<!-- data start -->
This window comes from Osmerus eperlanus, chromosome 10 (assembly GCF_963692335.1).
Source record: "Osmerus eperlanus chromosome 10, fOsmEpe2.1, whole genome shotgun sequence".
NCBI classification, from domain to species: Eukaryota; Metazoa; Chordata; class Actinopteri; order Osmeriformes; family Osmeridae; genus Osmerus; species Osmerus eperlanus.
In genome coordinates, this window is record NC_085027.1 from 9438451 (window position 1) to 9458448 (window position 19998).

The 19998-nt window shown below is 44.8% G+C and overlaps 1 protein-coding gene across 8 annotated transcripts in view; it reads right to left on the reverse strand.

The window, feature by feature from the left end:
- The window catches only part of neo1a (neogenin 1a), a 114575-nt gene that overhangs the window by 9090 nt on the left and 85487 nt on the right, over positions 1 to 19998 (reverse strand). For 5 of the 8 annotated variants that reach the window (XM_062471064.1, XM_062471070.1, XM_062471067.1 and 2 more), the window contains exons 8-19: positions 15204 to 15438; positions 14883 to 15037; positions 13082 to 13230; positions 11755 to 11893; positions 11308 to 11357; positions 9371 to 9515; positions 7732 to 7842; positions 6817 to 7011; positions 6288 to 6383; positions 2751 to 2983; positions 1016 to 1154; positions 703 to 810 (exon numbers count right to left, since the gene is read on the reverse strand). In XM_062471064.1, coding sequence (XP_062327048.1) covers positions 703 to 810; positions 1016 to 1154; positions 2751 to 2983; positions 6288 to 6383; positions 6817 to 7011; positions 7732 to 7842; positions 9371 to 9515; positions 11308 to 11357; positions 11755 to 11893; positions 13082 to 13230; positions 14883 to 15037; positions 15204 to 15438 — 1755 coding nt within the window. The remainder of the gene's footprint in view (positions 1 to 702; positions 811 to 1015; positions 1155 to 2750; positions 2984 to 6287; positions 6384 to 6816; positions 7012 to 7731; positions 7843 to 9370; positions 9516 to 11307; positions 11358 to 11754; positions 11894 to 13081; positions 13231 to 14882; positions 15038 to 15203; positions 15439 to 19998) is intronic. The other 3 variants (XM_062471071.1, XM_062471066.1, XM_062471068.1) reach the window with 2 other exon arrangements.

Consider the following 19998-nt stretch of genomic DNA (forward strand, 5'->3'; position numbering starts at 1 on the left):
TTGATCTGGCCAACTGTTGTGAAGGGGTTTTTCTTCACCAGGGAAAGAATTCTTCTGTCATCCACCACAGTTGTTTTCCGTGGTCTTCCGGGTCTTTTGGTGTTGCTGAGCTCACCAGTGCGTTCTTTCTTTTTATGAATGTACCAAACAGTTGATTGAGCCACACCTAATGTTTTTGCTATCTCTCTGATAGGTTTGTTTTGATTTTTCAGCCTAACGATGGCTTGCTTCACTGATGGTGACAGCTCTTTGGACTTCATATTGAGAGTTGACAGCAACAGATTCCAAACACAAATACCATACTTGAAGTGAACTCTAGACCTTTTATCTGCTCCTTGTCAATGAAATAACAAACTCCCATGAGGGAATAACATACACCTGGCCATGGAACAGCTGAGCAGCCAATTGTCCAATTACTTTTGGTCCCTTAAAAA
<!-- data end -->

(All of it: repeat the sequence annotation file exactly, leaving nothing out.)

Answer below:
This window comes from Osmerus eperlanus, chromosome 10 (assembly GCF_963692335.1).
Source record: "Osmerus eperlanus chromosome 10, fOsmEpe2.1, whole genome shotgun sequence".
NCBI classification, from domain to species: Eukaryota; Metazoa; Chordata; class Actinopteri; order Osmeriformes; family Osmeridae; genus Osmerus; species Osmerus eperlanus.
In genome coordinates, this window is record NC_085027.1 from 9438451 (window position 1) to 9458448 (window position 19998).

The 19998-nt window shown below is 44.8% G+C and overlaps 1 protein-coding gene across 8 annotated transcripts in view; it reads right to left on the reverse strand.

The window, feature by feature from the left end:
- The window catches only part of neo1a (neogenin 1a), a 114575-nt gene that overhangs the window by 9090 nt on the left and 85487 nt on the right, over positions 1 to 19998 (reverse strand). For 5 of the 8 annotated variants that reach the window (XM_062471064.1, XM_062471070.1, XM_062471067.1 and 2 more), the window contains exons 8-19: positions 15204 to 15438; positions 14883 to 15037; positions 13082 to 13230; positions 11755 to 11893; positions 11308 to 11357; positions 9371 to 9515; positions 7732 to 7842; positions 6817 to 7011; positions 6288 to 6383; positions 2751 to 2983; positions 1016 to 1154; positions 703 to 810 (exon numbers count right to left, since the gene is read on the reverse strand). In XM_062471064.1, coding sequence (XP_062327048.1) covers positions 703 to 810; positions 1016 to 1154; positions 2751 to 2983; positions 6288 to 6383; positions 6817 to 7011; positions 7732 to 7842; positions 9371 to 9515; positions 11308 to 11357; positions 11755 to 11893; positions 13082 to 13230; positions 14883 to 15037; positions 15204 to 15438 — 1755 coding nt within the window. The remainder of the gene's footprint in view (positions 1 to 702; positions 811 to 1015; positions 1155 to 2750; positions 2984 to 6287; positions 6384 to 6816; positions 7012 to 7731; positions 7843 to 9370; positions 9516 to 11307; positions 11358 to 11754; positions 11894 to 13081; positions 13231 to 14882; positions 15038 to 15203; positions 15439 to 19998) is intronic. The other 3 variants (XM_062471071.1, XM_062471066.1, XM_062471068.1) reach the window with 2 other exon arrangements.

Consider the following 19998-nt stretch of genomic DNA (forward strand, 5'->3'; position numbering starts at 1 on the left):
TTGATCTGGCCAACTGTTGTGAAGGGGTTTTTCTTCACCAGGGAAAGAATTCTTCTGTCATCCACCACAGTTGTTTTCCGTGGTCTTCCGGGTCTTTTGGTGTTGCTGAGCTCACCAGTGCGTTCTTTCTTTTTATGAATGTACCAAACAGTTGATTGAGCCACACCTAATGTTTTTGCTATCTCTCTGATAGGTTTGTTTTGATTTTTCAGCCTAACGATGGCTTGCTTCACTGATGGTGACAGCTCTTTGGACTTCATATTGAGAGTTGACAGCAACAGATTCCAAACACAAATACCATACTTGAAGTGAACTCTAGACCTTTTATCTGCTCCTTGTCAATGAAATAACAAACTCCCATGAGGGAATAACATACACCTGGCCATGGAACAGCTGAGCAGCCAATTGTCCAATTACTTTTGGTCCCTTAAAAA